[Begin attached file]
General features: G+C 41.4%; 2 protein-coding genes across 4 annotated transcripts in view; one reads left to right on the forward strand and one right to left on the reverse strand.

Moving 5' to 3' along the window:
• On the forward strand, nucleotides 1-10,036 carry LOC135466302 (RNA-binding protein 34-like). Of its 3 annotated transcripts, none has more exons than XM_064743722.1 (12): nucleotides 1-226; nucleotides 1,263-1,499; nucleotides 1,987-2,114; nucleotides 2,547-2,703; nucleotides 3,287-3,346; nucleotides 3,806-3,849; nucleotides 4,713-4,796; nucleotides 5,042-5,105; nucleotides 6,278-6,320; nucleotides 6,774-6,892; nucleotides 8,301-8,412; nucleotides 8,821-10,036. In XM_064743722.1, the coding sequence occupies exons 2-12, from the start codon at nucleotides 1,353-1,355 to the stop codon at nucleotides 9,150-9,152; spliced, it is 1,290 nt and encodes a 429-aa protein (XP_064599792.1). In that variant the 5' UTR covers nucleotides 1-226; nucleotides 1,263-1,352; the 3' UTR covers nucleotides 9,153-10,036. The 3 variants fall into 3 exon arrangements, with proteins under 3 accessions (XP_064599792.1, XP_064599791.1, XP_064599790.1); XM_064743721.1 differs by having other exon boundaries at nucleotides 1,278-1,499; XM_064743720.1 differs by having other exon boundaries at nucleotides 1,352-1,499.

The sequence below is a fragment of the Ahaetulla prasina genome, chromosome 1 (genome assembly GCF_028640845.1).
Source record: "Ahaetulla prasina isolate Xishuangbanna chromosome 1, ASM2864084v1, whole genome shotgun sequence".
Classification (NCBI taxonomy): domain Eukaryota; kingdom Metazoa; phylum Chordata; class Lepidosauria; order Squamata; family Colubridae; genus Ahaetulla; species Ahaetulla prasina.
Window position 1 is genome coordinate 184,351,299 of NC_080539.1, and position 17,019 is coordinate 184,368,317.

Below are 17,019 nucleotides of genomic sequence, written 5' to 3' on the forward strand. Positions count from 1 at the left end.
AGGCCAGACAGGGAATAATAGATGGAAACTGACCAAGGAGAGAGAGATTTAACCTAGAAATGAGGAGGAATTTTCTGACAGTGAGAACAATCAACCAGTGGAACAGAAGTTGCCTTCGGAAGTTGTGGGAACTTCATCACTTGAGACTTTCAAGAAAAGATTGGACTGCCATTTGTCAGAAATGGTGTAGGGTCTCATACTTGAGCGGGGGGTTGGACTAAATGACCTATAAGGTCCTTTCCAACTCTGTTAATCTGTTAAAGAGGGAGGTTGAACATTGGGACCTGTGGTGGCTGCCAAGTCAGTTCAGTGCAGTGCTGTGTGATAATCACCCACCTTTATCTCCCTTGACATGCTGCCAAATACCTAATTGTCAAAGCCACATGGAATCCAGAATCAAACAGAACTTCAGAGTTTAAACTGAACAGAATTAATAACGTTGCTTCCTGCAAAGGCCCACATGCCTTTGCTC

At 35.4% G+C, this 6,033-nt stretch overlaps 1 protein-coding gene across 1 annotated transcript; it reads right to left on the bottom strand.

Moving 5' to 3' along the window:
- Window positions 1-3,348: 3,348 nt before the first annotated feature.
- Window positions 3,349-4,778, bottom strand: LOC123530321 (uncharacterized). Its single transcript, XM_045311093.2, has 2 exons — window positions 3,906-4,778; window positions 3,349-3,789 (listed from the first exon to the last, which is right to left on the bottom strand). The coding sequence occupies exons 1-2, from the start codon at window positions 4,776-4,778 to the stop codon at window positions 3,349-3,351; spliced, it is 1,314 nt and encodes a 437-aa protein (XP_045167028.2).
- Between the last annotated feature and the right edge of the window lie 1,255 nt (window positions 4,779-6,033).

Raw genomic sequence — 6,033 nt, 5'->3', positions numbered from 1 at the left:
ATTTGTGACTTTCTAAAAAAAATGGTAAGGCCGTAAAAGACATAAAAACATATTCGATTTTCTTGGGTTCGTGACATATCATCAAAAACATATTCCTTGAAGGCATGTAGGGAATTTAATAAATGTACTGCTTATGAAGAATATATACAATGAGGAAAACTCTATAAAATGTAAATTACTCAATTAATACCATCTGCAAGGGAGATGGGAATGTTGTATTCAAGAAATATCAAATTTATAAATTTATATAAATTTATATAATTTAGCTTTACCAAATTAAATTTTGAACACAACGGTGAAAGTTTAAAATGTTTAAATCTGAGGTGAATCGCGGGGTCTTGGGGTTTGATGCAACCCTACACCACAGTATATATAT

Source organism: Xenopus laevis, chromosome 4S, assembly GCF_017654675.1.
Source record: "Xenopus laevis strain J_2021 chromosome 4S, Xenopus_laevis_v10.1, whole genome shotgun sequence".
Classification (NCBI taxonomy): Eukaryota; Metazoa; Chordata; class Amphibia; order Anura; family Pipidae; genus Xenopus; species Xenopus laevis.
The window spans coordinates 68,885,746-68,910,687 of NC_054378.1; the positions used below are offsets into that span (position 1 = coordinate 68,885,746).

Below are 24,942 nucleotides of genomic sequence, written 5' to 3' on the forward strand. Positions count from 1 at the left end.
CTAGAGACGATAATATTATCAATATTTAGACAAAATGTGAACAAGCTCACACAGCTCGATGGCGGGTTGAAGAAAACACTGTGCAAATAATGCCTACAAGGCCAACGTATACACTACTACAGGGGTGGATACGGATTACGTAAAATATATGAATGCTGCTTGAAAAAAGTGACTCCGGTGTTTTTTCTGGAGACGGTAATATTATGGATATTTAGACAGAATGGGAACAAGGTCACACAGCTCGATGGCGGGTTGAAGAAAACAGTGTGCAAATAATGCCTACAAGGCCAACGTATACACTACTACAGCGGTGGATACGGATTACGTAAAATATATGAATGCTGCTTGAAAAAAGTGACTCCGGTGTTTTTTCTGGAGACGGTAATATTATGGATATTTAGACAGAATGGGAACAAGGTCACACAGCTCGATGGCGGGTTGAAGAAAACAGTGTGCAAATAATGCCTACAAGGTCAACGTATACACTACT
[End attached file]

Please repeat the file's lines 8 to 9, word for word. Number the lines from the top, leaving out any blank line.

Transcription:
Below are 17,019 nucleotides of genomic sequence, written 5' to 3' on the forward strand. Positions count from 1 at the left end.
AGGCCAGACAGGGAATAATAGATGGAAACTGACCAAGGAGAGAGAGATTTAACCTAGAAATGAGGAGGAATTTTCTGACAGTGAGAACAATCAACCAGTGGAACAGAAGTTGCCTTCGGAAGTTGTGGGAACTTCATCACTTGAGACTTTCAAGAAAAGATTGGACTGCCATTTGTCAGAAATGGTGTAGGGTCTCATACTTGAGCGGGGGGTTGGACTAAATGACCTATAAGGTCCTTTCCAACTCTGTTAATCTGTTAAAGAGGGAGGTTGAACATTGGGACCTGTGGTGGCTGCCAAGTCAGTTCAGTGCAGTGCTGTGTGATAATCACCCACCTTTATCTCCCTTGACATGCTGCCAAATACCTAATTGTCAAAGCCACATGGAATCCAGAATCAAACAGAACTTCAGAGTTTAAACTGAACAGAATTAATAACGTTGCTTCCTGCAAAGGCCCACATGCCTTTGCTC